EghtesadOnline: Concerns that a proposed upsurge in fuel prices would drive up inflation by 8%, as projected by some economists, are probably overblown, Deputy Economy Minister Hossein Mirshojaiyan said on Wednesday.
The ministry says the government's proposed 50% rise in fuel prices to hike gasoline price to 15,000 rials (34.8 cents) and diesel price to 4,000 rials (9.3 cents) per liter would lead to a maximum of 1.5% rise in inflation rate, while the Planning and Budget Organization and the Central Bank of Iran have projected a 2% rise.
“These assessments suggest that a rise in fuel prices won’t bring about an inflationary wave,” Mirshojaiyan was quoted as saying by IRNA.
As per the budget bill for the upcoming fiscal year (March 2018-19), the government is estimated to invest 174 trillion rials ($4.04 billion) in the production sector and create 634,000 jobs by reforming the subsidized energy prices, Financial Tribune reported.
“In 2014-15 when the inflation rate was 30%, gasoline prices increased from 3,000 rials (6.9 cents) to 10,000 rials (23 cents), but the government managed to beat inflation to around 10% using different monetary tools. The experience of past years shows that the inflationary impact of the rise in pump prices could be offset over seven to eight months to reach equilibrium,” Mirshojaiyan said.
Chairman of Majlis Economic Commission Mohammad Reza Pour-Ebrahimi, however, has a different opinion.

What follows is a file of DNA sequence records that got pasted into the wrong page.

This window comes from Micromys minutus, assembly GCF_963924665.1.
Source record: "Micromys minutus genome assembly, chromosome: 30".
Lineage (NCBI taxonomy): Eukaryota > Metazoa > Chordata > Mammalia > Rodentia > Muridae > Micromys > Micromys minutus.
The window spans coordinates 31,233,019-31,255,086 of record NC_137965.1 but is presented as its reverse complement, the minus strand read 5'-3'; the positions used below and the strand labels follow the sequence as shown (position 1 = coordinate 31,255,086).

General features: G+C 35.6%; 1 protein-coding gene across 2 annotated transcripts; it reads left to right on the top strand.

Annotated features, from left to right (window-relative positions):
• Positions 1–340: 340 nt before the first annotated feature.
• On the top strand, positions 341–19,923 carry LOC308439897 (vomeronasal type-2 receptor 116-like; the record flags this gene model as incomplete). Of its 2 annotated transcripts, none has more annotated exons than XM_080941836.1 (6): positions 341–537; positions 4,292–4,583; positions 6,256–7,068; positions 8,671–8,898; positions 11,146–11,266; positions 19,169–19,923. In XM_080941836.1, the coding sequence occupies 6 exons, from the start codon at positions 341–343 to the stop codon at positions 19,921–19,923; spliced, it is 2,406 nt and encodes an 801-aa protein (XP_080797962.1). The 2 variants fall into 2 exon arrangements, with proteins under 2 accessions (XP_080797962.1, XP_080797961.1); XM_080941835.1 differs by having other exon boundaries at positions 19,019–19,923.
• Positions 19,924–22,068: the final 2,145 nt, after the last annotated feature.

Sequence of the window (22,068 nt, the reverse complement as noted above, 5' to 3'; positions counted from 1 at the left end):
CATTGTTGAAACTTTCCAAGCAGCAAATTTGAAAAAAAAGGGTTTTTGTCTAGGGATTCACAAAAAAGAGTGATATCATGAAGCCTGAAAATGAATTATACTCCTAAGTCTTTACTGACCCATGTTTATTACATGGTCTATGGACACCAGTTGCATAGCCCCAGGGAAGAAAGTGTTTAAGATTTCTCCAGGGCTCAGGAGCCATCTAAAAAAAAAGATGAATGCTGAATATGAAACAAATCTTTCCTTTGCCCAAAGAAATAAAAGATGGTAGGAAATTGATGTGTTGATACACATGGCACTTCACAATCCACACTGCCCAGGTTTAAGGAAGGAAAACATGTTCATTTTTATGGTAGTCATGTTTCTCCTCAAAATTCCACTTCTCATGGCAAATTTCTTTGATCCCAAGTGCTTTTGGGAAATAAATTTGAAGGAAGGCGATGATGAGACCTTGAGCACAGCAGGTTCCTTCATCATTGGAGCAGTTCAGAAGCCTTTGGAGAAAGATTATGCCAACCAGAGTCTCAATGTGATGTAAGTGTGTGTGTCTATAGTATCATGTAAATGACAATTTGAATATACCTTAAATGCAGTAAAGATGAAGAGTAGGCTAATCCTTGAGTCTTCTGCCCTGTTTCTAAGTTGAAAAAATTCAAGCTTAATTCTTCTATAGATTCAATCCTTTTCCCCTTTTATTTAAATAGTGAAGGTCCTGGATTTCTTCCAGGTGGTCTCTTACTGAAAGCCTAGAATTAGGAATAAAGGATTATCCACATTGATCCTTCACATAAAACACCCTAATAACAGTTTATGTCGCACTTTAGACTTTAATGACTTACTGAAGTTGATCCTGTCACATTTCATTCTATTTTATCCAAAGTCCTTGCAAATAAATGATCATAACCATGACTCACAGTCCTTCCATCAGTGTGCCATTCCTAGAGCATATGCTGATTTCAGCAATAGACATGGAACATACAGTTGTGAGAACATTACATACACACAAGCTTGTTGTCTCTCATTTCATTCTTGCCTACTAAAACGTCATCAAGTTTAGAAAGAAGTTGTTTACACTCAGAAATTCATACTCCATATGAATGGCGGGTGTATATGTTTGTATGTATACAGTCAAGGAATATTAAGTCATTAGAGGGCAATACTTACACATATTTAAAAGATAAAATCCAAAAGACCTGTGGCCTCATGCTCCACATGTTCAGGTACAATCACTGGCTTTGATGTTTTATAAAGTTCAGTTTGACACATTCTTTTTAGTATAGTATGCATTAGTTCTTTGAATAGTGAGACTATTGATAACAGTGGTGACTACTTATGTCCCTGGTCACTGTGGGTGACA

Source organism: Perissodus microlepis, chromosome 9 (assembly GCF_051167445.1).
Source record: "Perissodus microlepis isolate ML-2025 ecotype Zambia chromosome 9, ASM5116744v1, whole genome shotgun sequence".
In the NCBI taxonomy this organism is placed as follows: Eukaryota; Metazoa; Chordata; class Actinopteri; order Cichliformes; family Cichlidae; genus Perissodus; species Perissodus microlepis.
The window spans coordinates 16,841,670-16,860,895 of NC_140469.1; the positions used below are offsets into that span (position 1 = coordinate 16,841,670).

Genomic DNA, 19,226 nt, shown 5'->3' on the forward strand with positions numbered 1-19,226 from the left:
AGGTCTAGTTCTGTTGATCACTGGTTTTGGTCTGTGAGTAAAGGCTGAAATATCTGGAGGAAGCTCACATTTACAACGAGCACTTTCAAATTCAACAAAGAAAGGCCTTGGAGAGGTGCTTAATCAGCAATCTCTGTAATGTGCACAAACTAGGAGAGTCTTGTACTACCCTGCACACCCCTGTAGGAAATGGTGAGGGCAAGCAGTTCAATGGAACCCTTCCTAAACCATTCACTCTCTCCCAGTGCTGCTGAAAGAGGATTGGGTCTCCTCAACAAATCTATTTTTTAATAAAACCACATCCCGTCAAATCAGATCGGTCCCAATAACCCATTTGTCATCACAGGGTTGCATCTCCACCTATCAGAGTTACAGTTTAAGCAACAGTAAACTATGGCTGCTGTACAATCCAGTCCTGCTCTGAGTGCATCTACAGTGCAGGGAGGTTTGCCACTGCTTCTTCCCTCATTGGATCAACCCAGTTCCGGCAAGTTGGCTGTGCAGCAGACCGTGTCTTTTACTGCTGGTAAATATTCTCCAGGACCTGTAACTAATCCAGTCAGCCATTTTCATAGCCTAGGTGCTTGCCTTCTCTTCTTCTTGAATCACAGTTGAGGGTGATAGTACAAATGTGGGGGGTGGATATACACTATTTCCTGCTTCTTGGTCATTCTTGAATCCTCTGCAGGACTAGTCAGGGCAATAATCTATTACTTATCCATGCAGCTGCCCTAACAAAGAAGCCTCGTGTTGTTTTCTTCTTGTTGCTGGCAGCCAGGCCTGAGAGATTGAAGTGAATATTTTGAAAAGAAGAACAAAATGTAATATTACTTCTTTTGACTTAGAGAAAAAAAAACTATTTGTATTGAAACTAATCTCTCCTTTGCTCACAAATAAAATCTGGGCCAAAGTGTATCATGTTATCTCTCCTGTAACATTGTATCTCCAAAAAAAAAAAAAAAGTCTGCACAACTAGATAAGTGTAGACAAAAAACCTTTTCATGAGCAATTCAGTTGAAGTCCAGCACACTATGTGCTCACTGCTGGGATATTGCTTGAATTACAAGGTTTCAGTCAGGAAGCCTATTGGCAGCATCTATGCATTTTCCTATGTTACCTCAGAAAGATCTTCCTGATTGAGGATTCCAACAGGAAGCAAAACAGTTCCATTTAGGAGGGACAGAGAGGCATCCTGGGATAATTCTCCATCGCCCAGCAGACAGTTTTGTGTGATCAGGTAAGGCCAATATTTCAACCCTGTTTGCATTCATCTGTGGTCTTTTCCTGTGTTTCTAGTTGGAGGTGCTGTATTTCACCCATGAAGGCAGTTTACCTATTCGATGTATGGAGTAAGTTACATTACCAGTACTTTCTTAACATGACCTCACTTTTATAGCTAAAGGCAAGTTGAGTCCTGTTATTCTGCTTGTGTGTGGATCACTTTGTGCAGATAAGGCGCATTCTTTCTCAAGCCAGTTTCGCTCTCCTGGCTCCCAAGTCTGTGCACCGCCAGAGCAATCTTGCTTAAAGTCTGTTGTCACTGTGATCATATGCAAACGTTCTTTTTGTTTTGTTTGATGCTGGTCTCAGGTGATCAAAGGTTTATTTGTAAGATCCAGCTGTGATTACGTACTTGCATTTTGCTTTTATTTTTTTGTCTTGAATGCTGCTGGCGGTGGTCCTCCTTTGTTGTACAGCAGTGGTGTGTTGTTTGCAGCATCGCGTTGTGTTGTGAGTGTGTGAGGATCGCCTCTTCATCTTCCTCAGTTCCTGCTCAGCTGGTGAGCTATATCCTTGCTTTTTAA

“Despite the primary objective specified for the Targeted Subsidies Law (lending support to production and boosting employment), the rise in energy prices led increased final cost of industrial units, particularly energy-intensive industries,” he said.
As part of the Subsidy Reform Plan, the government of President Hassan Rouhani’s predecessor removed food and energy subsidies in 2010 and instead paid 455,000 rials ($10.5) to each and every Iranian on a monthly basis. The move, as well as other flawed policies of the previous administration, led to dramatic rises in inflation rates. A point-to-point inflation of 45% was handed to Rouhani in June 2013 by his predecessor.
However, Rouhani managed to gradually rein in the runaway inflation rate and bring it down to a single digit territory for the first time after about a quarter century in June 2016. The rate has been hovering around 10% ever since.
Noting that the parliament is highly likely to keep fuel prices unchanged, the lawmaker noted that fuel inflation will creep into inflationary expectations and have direct and indirect impacts on people’s expenditures.
“Inflationary expectations are even more destructive than inflation itself. The government has only put forward the idea of increasing the gas and diesel prices, yet we are already witnessing price moves for some items and services,” Mehr News Agency quoted him as saying.
Inflation expectation is the rate of inflation that workers, businesses and investors think will prevail in the future, which they will factor into their decision-making.
Mehrdad Lahouti, who represents the northern city of Astaneh in the Iranian Parliament, told ILNA that the government does not need the parliament’s green light to raise energy prices, yet legislators have put forward a number of suggestions like different and higher fuel prices in Tehran compared to other provinces to reduce air pollution and boost public transportation cost.